Administrative Law SIG Conference in Budapest


On 6–7 June 2018, the Administrative Law SIG held a Conference in cooperation with Andrássy University Budapest, Eötvös Loránd University Budapest (ELTE) and (this time) the Constitutional Court of Hungary. The event was co-sponsored by the Konrad-Adenauer-Foundation.

Fifteen speakers gave presentations in their respective fields of interest on different topics concerning administrative law, with a specific focus on the implication of the European Commission’s White Paper on the Future of Europe. On the first day of the Conference, Alexander Balthasar (Andrássy University), current SIG coordinator, welcomed all participants and highlighted the role of the SIG and the ELI in fostering European-wide cooperation amongst academics and practitioners. Moreover, Balthasar emphasised that the European Union is still a project of which success is not guaranteed and stressed, as one point of current concern, the growing discordance on the relationship between the rule of law and democracy. Similarly, Tamás Sulyok, President of the Hungarian Constitutional Court, stated that the Conference addressed important areas of law in which his court must constantly operate. In addition, Sulyok gave an overview of the Hungarian judicial system, comprising his court, administrative courts and ordinary courts. Finally, Pál Sonnevend, Vice-Dean of the ELTE Law Faculty, underlined that the Conference was indeed tackling essential questions and the threats that face Europe today. 

The first session (The Grand View) illustrated the current political background, pre-conditions for the further development of administrative law, and included three keynote speeches delivered by: (a) Rainer Münz (European Political Strategy Centre of the European Commission), who presented the five scenarios of the Commission’s White Paper and identified several proposals (institutional, economic, political, social) to meet the challenges of the current European situation; (b) Anton Pelinka (Central European University Budapest) who further elaborated on the future of European integration: ending widening and restarting deepening; and (c) Andrew Massey (University of Exeter) speaking about the effectiveness of European integration. The second session (Substantive View I) began with Anna Simonati (University of Trento), who used the pending reform of the autonomous region of Trentino-Alto Adige/Südtirol as an example to highlight the role of local and regional entities in the EU. Joanna Osiejewicz (University of Zielona Góra) then focused on the simplicity and complexity of the EU energy policy narrative, namely the issue of ensuring security of gas supply and the promotion of renewable energy sources, whilst Georges Cavalier (University of Lyon) discussed the future of tax law in Europe. He set the scene of the current Europe, without real tax harmonisation, against the vision of the harmonised taxation of enterprises based on an illustrative example of a French R&D Tax Incentive project (CCCTB).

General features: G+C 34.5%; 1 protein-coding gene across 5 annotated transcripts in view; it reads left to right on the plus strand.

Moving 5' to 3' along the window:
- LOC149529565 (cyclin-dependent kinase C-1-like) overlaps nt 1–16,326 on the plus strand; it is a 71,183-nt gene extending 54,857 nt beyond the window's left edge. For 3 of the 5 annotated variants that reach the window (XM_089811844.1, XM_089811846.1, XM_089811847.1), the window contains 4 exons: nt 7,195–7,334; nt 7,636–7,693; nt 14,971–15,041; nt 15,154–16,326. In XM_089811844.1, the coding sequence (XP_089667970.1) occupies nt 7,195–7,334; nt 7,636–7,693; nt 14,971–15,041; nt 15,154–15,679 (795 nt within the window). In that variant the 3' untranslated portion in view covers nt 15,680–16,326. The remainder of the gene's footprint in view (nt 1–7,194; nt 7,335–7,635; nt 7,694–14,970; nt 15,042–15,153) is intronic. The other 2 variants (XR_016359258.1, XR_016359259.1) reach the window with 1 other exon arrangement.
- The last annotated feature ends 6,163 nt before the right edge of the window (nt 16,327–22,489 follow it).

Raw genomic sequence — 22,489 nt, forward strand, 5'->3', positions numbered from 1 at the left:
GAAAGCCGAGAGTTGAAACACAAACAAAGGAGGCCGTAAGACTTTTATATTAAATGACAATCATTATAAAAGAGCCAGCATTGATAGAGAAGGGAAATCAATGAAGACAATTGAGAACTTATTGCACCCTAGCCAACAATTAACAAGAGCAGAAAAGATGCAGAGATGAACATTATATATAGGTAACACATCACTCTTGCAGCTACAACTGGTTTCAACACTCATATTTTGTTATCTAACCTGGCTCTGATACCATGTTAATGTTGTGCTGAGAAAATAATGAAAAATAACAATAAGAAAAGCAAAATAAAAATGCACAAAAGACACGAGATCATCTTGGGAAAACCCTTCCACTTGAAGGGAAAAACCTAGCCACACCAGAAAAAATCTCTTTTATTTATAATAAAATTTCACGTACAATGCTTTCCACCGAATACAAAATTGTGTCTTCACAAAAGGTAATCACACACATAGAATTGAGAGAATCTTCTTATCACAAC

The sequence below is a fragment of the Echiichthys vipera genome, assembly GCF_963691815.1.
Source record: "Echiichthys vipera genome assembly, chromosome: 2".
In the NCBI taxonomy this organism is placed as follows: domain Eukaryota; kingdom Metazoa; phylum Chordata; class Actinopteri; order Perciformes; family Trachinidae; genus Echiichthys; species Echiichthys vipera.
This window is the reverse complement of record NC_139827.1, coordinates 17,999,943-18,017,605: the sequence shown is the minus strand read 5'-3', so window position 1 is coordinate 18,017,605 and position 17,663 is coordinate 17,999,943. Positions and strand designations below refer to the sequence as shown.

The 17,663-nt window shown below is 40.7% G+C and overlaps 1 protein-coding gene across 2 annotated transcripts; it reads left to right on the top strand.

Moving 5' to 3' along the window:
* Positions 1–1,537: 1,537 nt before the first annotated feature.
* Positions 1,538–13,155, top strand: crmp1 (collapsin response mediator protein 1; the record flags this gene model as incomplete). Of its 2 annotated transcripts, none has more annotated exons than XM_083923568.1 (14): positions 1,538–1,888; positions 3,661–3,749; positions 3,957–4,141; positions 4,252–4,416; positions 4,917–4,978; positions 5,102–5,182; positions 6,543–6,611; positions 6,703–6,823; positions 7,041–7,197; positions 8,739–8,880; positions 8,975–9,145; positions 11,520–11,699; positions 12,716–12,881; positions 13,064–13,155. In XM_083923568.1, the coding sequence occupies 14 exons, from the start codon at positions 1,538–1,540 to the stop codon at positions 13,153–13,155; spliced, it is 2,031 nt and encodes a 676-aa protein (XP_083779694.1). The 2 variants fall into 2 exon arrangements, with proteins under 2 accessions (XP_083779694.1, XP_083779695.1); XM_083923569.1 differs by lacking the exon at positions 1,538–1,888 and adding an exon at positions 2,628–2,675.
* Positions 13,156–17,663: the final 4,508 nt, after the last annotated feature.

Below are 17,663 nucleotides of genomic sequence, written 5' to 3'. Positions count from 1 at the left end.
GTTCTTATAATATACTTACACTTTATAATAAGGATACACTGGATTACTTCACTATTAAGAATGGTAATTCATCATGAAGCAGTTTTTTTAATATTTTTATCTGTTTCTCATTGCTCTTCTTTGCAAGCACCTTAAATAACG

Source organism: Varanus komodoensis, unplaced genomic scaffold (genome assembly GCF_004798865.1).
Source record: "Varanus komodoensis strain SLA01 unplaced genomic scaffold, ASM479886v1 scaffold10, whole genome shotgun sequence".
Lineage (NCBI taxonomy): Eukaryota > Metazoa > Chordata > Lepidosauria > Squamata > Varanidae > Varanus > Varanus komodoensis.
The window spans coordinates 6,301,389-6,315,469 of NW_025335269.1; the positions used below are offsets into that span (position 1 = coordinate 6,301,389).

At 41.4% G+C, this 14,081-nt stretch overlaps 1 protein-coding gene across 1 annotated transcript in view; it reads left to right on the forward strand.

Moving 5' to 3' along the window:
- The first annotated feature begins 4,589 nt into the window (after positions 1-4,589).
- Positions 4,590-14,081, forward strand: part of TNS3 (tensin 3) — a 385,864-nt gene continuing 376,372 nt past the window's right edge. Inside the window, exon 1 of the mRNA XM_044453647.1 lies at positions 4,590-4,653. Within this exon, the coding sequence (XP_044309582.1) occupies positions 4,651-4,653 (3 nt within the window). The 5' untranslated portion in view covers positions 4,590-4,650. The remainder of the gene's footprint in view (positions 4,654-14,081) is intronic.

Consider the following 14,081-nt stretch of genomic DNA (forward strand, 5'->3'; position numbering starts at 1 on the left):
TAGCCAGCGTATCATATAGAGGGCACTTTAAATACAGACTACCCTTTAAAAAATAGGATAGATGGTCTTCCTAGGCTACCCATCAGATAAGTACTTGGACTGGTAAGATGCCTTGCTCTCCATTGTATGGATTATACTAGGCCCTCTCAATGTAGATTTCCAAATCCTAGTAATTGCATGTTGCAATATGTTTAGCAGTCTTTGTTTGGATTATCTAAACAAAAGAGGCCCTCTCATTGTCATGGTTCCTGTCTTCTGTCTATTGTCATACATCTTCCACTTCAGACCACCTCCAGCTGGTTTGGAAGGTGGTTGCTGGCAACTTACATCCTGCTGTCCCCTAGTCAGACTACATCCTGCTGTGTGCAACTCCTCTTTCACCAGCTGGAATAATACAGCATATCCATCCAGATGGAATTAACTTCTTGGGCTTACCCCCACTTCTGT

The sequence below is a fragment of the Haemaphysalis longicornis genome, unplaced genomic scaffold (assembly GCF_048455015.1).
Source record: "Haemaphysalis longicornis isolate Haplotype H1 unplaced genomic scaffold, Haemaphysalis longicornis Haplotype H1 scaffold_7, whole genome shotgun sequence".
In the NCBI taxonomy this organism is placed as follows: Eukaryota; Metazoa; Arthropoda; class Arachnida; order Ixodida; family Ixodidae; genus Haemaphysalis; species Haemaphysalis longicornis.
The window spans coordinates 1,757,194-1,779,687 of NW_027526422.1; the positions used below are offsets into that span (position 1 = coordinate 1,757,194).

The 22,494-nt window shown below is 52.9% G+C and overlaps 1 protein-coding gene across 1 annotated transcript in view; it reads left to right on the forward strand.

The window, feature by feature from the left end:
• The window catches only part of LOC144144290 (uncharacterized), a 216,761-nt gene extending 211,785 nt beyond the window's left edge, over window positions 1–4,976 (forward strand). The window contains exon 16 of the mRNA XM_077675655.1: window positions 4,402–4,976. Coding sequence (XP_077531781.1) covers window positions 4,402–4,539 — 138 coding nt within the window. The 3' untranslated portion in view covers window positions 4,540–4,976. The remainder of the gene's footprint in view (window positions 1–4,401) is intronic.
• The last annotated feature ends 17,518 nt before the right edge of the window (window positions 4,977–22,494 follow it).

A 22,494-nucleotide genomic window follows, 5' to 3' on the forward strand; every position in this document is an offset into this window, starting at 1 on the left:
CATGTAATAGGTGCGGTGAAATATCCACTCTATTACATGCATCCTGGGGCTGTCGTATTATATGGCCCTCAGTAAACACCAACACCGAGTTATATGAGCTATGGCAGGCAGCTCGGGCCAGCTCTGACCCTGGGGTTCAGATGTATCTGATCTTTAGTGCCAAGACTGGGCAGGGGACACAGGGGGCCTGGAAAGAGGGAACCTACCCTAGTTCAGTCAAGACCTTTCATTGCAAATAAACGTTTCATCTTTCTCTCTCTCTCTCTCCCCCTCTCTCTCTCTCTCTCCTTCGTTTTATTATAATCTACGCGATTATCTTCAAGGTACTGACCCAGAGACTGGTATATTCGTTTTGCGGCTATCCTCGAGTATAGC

In the third session (Institutional View), Nora Chronowski (ELTE) began by focusing on the third scenario (those who want more do more) with Regionalised Enhanced Cooperation: An Additional Tool to Strengthen Subsidiarity in the EU, thus also addressing alternatives to the current range of central institutions. In contrast, Wolfgang Weiss (University of Administrative Sciences Speyer) predicted that EU executive rule-making and the Commission’s role in particular would increase in each of the five scenarios. This view was followed by an interesting observation from a practitioner, Victor Vaugoin (Pantharei Advisors Brussels), on the current state of interaction of all relevant stakeholders in this field of comitology. The last session of the Conference (Substantive View II) saw Attila Vincze (Andrassy University) scrutinise the Commission’s Reflection Paper on the Deepening of the Economic and Monetary Union (building on the White Paper, of May 2017). Mariia Muravska (Scientific Experts Office of the Ukrainian Parliament) spoke of the legal obligations to address climate change under EU legislation, underlining that the current EU policy is insufficient to target the set goals of the Paris Agreement. Finally, Mariella Fiorentino (Attorney-at-Law, Naples) criticised a widespread procedural practice in Italy (ex post reasoning), particularly in the context of tackling corruption from a rule of law perspective. Bruno Reynaud de Sousa (University of Porto) who was unfortunately unable to attend in person had, nevertheless, sent in his full paper (an assessment of European Naval Force Mediterranean (EUNAVFOR Med)) which was distributed at the Conference. Despite the busy schedule, there was still room for animated discussion. All presenters have been offered the opportunity to publish the written versions of their papers in the ELTE-Journal. In the evening participants enjoyed a reception hosted by HE Elisabeth Ellison-Kramer, Austrian Ambassador to Hungary, at her residence. On 7 June, participants had the opportunity to visit the Constitutional Court of Hungary. President Sulyok elucidated the role and competencies of his court (in particular vis-à-vis the Kúria, ie, up to now, the Supreme Court in private, penal and administrative law) and he himself gave a guided tour of the building.